Gilt church domes and brick three-flats and water towers. The 90/94 and Ozinga trucks. The sounds of buses announcing stops. Wooden decks. Telephone wires. The skyline in the distance beyond rooftops. Dead prairie grass pushing up through snow. The smell of brownies on Des Plaines. Frozen lake. Frozen face. El platforms. Alleyways. A city I never wanted, never thought I’d love so well. A city that, for years, made me feel trapped indoors for six-month stretches at a time and made me cling to my kitchen for something to control. A city that made me a cook. While the city and the winter and circumstances were overpowering me, I was making pot pies. Roasting chickens. I’ve always loved to cook, but this is the first place that’s made me need it.
When I moved here, I knew no one. Had no job, no money. But, during my very first week, I met Siggy. She was Celeste’s friend, had also moved here from New York and wasn’t sold on the Midwest yet either. Through Siggy, I met Sara. And the three of us (and often Patty, Sara’s sister) very shortly started a ritual of cooking and Project Runway every Wednesday night. Many weeks, it was the only thing that I had to do outside of my apartment. Siggy and Sara and our meals got me through that hard winter, when I was so cold and so depressed.
I guess this is just to say that cooking means a lot to me–taking care of myself; but also friendship, a way that people take care of each other.
It is also to say: Is there anything that butter can not do? Sure, it’s a stretch to say it’ll save your life, but it’ll no doubt make it a hell of a lot better. These biscuits taste like baked butter, and there’s an extreme satisfaction in the act of rolling them out, frosting them with melted butter and sea salt, and letting your whole apartment swell with the smell of them while they’re in the oven.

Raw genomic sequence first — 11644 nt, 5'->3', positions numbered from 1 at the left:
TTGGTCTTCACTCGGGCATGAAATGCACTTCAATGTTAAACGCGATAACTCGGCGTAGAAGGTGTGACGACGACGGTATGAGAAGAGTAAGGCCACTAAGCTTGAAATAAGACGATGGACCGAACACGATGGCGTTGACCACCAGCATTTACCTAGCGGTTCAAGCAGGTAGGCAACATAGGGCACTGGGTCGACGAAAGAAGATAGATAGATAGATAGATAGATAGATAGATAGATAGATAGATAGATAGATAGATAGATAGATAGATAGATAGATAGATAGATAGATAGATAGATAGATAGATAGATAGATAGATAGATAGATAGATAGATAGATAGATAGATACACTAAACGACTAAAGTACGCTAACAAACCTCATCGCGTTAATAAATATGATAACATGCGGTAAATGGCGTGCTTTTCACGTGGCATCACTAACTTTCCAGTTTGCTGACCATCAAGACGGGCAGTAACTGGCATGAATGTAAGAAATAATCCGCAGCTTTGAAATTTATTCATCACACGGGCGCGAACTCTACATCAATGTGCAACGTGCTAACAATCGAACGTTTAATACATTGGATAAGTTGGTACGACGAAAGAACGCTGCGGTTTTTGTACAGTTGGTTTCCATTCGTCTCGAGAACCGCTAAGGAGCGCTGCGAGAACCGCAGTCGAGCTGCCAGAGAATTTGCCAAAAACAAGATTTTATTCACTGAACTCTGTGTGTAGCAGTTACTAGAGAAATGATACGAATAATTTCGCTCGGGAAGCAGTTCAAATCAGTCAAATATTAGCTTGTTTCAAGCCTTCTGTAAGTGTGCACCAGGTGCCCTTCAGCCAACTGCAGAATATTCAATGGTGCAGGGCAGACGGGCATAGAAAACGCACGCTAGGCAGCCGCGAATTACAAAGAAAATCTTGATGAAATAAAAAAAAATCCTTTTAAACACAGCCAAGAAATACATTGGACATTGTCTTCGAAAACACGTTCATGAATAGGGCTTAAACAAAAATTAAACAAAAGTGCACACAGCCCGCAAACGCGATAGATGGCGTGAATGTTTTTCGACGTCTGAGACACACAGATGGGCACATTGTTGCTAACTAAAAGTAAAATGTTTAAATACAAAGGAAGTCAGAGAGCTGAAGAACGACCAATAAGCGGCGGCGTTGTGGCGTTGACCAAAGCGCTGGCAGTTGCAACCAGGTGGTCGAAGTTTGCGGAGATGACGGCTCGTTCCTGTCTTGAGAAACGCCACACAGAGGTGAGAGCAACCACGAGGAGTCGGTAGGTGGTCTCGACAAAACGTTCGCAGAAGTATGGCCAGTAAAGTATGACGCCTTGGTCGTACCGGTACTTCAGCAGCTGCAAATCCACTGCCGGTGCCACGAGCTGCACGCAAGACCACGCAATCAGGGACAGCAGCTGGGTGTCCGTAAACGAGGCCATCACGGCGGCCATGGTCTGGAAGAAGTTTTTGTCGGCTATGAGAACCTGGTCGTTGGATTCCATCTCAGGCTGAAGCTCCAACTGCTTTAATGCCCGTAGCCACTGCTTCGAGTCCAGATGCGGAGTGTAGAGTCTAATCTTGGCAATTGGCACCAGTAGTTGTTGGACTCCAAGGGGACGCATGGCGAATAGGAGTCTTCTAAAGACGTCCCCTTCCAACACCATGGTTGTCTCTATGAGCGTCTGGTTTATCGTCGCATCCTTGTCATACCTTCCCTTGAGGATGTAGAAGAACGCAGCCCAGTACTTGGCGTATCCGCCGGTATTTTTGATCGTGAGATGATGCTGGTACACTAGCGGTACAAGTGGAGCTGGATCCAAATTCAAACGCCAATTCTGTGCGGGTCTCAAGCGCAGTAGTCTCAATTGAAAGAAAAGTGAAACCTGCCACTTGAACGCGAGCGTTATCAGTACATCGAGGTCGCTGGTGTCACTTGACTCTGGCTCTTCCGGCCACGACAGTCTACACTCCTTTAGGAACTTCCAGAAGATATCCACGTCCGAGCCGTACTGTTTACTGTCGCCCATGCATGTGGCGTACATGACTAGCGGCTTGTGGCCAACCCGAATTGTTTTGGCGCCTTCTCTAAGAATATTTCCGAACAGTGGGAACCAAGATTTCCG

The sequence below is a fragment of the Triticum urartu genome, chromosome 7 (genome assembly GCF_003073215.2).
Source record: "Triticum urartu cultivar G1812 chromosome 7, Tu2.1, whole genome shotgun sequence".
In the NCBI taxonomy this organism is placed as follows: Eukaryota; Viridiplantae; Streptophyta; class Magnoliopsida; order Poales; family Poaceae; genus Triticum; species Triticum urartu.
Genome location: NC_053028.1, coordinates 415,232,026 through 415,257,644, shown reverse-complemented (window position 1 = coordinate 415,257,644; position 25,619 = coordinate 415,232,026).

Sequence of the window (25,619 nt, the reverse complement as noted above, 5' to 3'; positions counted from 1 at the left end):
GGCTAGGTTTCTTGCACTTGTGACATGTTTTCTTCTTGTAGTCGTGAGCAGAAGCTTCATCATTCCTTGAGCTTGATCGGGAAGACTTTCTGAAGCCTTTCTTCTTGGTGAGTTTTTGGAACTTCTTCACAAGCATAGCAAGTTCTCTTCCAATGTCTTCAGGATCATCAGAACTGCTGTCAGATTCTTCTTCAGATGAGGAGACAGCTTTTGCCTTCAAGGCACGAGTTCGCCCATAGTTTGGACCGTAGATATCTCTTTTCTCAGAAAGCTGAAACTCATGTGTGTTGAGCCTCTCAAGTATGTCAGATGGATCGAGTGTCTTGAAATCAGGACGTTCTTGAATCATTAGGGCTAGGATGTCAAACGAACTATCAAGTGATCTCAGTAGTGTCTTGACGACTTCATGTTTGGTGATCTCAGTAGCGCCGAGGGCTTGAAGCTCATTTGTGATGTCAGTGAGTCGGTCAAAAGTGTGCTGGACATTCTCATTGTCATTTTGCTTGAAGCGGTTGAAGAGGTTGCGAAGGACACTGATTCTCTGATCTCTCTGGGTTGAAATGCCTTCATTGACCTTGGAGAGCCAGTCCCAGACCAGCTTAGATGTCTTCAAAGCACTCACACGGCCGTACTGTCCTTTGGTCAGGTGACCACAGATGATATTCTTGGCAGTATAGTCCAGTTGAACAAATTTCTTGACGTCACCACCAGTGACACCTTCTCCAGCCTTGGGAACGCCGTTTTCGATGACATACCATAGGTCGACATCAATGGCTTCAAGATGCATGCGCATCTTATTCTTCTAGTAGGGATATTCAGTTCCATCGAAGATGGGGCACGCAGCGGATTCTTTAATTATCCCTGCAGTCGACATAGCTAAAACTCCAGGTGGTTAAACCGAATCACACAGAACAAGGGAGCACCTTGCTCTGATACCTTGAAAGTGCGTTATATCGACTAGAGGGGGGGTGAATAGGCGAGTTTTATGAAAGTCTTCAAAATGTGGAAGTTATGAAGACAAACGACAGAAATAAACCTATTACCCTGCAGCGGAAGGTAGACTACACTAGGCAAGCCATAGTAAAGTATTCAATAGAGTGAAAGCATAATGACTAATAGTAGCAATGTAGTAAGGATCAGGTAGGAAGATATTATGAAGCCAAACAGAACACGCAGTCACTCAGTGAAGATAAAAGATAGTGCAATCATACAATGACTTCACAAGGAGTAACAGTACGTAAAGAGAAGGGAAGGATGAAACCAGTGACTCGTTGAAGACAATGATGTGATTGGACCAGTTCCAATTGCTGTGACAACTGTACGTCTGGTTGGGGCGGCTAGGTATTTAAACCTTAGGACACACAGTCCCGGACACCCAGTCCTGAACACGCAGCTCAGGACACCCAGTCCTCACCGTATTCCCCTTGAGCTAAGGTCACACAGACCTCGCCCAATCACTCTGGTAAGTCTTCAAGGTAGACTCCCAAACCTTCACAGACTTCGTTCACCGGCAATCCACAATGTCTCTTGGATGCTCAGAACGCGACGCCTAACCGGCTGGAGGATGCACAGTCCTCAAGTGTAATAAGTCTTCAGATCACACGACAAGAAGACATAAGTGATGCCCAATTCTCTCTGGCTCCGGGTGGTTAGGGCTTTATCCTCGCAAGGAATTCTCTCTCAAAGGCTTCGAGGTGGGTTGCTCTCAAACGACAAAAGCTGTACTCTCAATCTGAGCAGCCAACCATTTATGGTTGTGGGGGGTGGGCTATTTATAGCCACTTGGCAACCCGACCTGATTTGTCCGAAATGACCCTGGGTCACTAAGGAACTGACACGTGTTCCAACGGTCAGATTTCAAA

1/2 c. unsalted butter, cold, plus 1 tbsp.
1 1/2 c. cake flour
1 3/4 c. all-purpose flour, divided, plus more for work surface
3 tsp. baking powder
1/2 tsp. baking soda
1 1/2 tsp. sea salt, divided
2 tbsp. shortening, cold
1 c. buttermilk
Cut 1/2 c. of butter into 1/2-inch pieces and refrigerate it along with the shortening. In the bowl of a food processor, fitted with the steel blade, pulse together the cake flour, 3/4 c. of the all-purpose flour, baking powder, baking soda, and 1 tsp. salt. Add the butter and shortening and pulse to combine, until small crumbles are present, 6 to 8 times. Add the buttermilk and pulse until a dough ball forms, about 5 to 6 times.
Dust a dry work surface with flour and have the remaining 1 c. ready for kneading. Turn the dough out onto the floured work surface. With floured hands, gently press the dough out into an 11-by-8-inch rectangle, about 1/4- to 1/2-inch thick. Dust lightly with flour and gently fold it over in thirds, like a letter. Roll or press out to a 6-by-6-inch rectangle again about 2-inches thick. Cut the dough into 9 squares (2-by-2-inches each) with a pizza cutter. Transfer the biscuits to a parchment paper-lined baking sheet about 1/2-inch apart. Cover loosely with plastic wrap and let them rest at room temperature for 15 minutes.
Preheat oven to 500 degrees. Melt the remaining tbsp. butter and brush tops with melted butter, then sprinkle with the remaining 1/4 tsp. of sea salt.
Place baking sheet in the middle of the oven and immediately turn oven down to 450 degrees. Bake for 12 to 16 minutes until they are golden brown. Remove biscuits to a wire rack to cool for a few minutes.